One of the major measurements that gynecologists take during an ultrasound is the circumference of your baby’s head. This has become as common as measuring weight and body length. The size of your baby’s head in conjunction with its gestational age can actually tell your doctor if there are any major developmental problems.

Your gynecologist will take this measurement in all of your ultrasounds once the fetus is big enough for the head to be measured. The size of the baby’s head can tell the doctor if it potentially has medical conditions related to malformation, such as microcephaly, macrocephaly and hydrocephalus.

Reference chart for head circumference at each gestational week

As your baby develops there are different averages expected for head circumference. Your doctor will take into account the averages, as well as the maximum and minimum acceptable sizes depending on your gestational week. They will also look at the overall size of your baby, and how it has been developing over the weeks.

It’s important to remember that these sizes are a guide line and don’t necessarily mean that there is anything wrong with your baby. Your gynecologist will run further tests if they suspect that there are any problems.

Week of gestation Minimum Size Average Size Maximum Size
12 weeks 4,2cm 6,8cm 8,8cm
13 weeks 5,6cm 8,2cm 10,2cm
14 weeks 7,1cm 9,7cm 11,7cm
15 weeks 8,4cm 11,0cm 13,0cm
16 weeks 9,8cm 12,4cm 14,4cm
17 weeks 11,2cm 13,8cm 15,8cm
18 weeks 12,5cm 15,1cm 17,1cm
19 weeks 13,8cm 16,4cm 17,1cm
20 weeks 15,7cm 17,7cm 19,7cm
21 weeks 16,3cm 18,9cm 20,9cm
22 weeks 17,5cm 20,1cm 22,1cm
23 weeks 18,7cm 21,3cm 23,3cm
24 weeks 19,8cm 22,4cm 24,4cm
25 weeks 20,9cm 23,3cm 25,5cm
26 weeks 22,0cm 24,6cm 26,6cm
27 weeks 23,0cm 25,6cm 27,6cm
28 weeks 24,0cm 26,6cm 28,6cm
29 weeks 24,9cm 27,5cm 29,5cm
30 weeks 25,8cm 28,4cm 30,4cm
31 weeks 26,4cm 29,3cm 31,3cm
32 weeks 27,5cm 30,1cm 32,1cm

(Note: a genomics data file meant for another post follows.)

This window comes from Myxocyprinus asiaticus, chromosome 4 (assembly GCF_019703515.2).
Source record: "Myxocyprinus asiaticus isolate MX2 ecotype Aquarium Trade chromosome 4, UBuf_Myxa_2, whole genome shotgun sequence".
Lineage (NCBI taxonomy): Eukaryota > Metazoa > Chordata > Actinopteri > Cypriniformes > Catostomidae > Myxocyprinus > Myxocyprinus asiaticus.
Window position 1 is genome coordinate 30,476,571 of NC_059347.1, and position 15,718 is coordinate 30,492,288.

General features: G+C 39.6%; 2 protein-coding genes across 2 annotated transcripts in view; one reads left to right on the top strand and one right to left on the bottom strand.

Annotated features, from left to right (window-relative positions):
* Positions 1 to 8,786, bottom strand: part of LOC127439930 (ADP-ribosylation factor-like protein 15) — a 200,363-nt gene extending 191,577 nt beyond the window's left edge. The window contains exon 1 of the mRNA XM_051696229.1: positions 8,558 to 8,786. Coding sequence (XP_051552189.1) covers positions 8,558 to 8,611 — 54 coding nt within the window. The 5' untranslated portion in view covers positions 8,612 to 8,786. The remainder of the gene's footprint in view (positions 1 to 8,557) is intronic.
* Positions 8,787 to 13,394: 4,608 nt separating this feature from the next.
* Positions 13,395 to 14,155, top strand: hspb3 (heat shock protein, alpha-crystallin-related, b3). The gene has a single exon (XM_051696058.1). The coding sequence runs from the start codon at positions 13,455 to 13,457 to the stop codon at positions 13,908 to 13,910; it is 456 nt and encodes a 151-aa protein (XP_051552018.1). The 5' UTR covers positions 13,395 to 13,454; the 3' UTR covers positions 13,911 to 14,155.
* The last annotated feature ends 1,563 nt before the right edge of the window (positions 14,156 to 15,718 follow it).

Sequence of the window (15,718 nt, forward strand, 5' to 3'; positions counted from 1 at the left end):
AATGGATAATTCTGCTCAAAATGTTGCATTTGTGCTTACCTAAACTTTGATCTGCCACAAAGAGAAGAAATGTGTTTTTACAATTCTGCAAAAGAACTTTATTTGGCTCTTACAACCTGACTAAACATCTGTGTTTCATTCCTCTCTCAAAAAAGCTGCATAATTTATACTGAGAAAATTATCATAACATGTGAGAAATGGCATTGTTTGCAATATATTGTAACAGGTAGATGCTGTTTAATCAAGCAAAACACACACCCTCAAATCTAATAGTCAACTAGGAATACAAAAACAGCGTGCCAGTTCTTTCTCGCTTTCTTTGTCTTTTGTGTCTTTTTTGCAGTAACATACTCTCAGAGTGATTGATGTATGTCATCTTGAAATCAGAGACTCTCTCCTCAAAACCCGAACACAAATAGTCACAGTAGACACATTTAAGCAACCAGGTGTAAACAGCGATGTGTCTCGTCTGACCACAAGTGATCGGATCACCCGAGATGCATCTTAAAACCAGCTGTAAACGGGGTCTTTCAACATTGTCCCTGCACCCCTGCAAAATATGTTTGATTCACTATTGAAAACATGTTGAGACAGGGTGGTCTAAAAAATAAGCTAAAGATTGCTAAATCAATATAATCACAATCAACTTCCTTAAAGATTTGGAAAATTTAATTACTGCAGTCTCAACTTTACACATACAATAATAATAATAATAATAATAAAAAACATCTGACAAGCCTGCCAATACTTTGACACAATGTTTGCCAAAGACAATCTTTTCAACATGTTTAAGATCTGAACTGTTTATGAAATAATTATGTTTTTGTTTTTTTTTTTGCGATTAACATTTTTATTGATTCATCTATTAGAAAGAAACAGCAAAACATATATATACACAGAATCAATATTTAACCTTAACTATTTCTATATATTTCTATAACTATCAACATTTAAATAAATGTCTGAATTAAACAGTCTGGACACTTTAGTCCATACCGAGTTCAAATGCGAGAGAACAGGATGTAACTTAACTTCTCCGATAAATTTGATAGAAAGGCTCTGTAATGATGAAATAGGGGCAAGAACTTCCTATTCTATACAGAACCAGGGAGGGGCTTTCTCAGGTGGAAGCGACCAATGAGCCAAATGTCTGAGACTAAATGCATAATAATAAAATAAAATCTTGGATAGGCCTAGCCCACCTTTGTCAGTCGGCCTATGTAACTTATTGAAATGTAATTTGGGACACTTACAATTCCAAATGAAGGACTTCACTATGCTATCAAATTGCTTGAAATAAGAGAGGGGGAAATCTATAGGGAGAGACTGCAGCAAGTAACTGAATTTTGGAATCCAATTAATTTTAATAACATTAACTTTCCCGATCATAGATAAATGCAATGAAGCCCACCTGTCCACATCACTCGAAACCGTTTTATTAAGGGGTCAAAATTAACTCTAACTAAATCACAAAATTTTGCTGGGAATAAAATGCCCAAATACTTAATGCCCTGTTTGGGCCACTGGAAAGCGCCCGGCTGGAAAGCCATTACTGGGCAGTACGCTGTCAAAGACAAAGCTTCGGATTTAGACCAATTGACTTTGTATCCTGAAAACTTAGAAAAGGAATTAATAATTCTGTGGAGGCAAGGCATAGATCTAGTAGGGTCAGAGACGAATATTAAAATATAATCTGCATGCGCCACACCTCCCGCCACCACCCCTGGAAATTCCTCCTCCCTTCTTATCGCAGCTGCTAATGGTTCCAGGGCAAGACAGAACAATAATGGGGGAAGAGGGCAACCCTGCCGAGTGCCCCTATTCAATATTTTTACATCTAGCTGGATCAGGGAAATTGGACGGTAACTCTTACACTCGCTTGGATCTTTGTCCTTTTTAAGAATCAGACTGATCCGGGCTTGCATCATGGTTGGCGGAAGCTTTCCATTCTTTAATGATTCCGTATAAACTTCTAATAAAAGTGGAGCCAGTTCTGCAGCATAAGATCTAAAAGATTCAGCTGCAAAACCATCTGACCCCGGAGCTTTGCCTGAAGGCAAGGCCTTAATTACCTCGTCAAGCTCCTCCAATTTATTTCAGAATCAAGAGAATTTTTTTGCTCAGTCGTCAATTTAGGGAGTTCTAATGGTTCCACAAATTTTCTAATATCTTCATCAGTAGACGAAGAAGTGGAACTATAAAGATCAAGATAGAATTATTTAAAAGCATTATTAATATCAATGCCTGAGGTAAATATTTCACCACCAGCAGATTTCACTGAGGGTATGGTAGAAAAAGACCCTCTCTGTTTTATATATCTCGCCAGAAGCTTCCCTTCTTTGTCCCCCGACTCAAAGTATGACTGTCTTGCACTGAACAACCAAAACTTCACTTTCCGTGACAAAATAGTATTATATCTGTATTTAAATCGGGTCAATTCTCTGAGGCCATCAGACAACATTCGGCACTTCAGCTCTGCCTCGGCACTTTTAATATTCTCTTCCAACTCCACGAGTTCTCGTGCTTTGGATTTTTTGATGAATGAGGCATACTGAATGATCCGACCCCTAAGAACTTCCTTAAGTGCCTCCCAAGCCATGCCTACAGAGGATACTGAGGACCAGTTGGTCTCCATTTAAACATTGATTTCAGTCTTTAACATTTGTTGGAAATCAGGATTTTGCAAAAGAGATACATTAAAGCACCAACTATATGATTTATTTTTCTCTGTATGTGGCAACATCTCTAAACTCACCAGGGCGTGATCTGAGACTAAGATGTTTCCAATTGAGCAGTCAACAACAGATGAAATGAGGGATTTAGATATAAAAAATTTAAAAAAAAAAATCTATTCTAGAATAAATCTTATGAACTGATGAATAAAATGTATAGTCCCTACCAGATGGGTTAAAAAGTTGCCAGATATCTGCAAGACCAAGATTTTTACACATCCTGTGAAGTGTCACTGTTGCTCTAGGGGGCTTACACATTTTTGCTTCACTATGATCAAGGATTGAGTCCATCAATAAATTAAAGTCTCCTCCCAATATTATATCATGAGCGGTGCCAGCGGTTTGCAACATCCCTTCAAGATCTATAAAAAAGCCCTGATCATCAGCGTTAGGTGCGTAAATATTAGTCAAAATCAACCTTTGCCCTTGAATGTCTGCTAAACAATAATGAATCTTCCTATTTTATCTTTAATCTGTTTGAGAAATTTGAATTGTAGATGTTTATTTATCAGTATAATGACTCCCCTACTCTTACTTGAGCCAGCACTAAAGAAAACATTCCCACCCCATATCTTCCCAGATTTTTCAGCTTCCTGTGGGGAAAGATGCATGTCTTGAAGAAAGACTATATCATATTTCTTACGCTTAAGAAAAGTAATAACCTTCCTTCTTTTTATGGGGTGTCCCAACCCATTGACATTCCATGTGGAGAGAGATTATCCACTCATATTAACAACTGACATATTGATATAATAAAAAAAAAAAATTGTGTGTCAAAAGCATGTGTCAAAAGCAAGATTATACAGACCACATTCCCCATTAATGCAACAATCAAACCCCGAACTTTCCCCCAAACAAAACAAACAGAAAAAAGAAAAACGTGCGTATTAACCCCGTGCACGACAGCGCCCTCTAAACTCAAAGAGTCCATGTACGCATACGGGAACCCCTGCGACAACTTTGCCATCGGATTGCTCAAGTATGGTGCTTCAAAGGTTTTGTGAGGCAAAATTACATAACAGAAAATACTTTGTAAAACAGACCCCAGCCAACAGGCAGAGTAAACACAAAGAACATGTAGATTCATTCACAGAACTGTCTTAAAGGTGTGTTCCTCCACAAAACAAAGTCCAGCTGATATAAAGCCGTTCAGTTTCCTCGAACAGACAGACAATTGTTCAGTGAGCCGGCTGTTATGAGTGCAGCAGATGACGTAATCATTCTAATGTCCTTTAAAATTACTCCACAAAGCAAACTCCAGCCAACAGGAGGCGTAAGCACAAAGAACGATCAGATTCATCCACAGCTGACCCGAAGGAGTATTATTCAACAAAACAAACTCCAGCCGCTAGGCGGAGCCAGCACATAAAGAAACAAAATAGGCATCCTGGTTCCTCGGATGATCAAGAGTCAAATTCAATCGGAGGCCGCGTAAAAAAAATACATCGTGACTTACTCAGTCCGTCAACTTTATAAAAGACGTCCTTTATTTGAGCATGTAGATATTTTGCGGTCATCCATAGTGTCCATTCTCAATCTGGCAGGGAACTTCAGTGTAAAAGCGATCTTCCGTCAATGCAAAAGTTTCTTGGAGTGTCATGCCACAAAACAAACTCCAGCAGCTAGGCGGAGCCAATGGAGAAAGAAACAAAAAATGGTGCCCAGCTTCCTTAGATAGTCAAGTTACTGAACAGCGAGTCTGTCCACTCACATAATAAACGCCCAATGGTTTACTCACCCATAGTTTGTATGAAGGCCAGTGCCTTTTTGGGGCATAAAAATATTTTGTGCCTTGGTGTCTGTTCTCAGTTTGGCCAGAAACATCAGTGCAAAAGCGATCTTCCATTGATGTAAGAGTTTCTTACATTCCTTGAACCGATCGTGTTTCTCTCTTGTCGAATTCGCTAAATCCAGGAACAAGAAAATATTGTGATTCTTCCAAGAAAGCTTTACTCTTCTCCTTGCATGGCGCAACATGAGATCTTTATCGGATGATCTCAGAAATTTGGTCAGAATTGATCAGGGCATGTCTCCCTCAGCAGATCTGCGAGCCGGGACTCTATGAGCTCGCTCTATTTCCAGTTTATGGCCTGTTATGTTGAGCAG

33 weeks 28,2cm 30,8cm 32,8cm
34 weeks 28,9cm 31,5cm 33,5cm
35 weeks 29,6cm 32,2cm 34,2cm
36 weeks 30,2cm 32,8cm 34,8cm
37 weeks 30,7cm 33,3cm 35,5cm
38 weeks 31,2cm 33,8cm 35,8cm
39 weeks 31,6cm 34,2cm 36,2cm
40 weeks 32,0cm 34,6cm 36,6cm

After birth, a newborn baby should have a head circumference of between 33cm and 38.6cm. If it is below this range, your doctor will look for microcephaly (reduction of the brain). Above this range, your doctor will look for macrocephaly (enlargement of the brain) and hydrocephalus (water in the cranial cavity).

The main causes of being outside of the acceptable average range

There are many reasons why your baby’s head circumference could be outside of what is considered the acceptable average range. One of the most common is the mother contracting certain diseases while pregnant. These include toxoplasmosis, rubella and the zika virus. There are also several genetic diseases that can cause a baby’s head circumference to be outside of the normal range. These include Edwards’ syndrome, Down syndrome and others.

Unfortunately, there is no cure or treatment for an increased head circumference. This is why it is important for your doctor to run all of the necessary tests to confirm whether or not an enlarged head is a symptom of a disease. The most common extra test is an amniocentesis. It is an invasive test, and your doctor will only recommend it if they feel it is necessary.

What a smaller or larger head circumference means for you and your child

A baby with either a smaller or larger head circumference than average can mean that they will have certain limitations put on their lives. In the more extreme cases, your child will likely need constant monitoring and special medical assistance throughout their lives because of restricted mental and physical development.

It’s important to remember that there are degrees to which your child can be affected. If they are only slightly outside of the normal range, they may be able to live reasonably normal lives. Talk to your doctor about what you can expect once a diagnosis has been reached, so that you can start to prepare for your child’s needs once it is born.

Readers’ questions:

If my gynecologist discovered that my baby’s head isn’t the normal size, what should I do?

The first step is to listen to your gynecologist and go for the tests that they recommend. They will be able to give you a full diagnosis with these tests and help you to prepare for what to expect once your baby is born. It’s important to try not to panic or despair until a full diagnosis has been found and then to talk to your doctor about what you should do.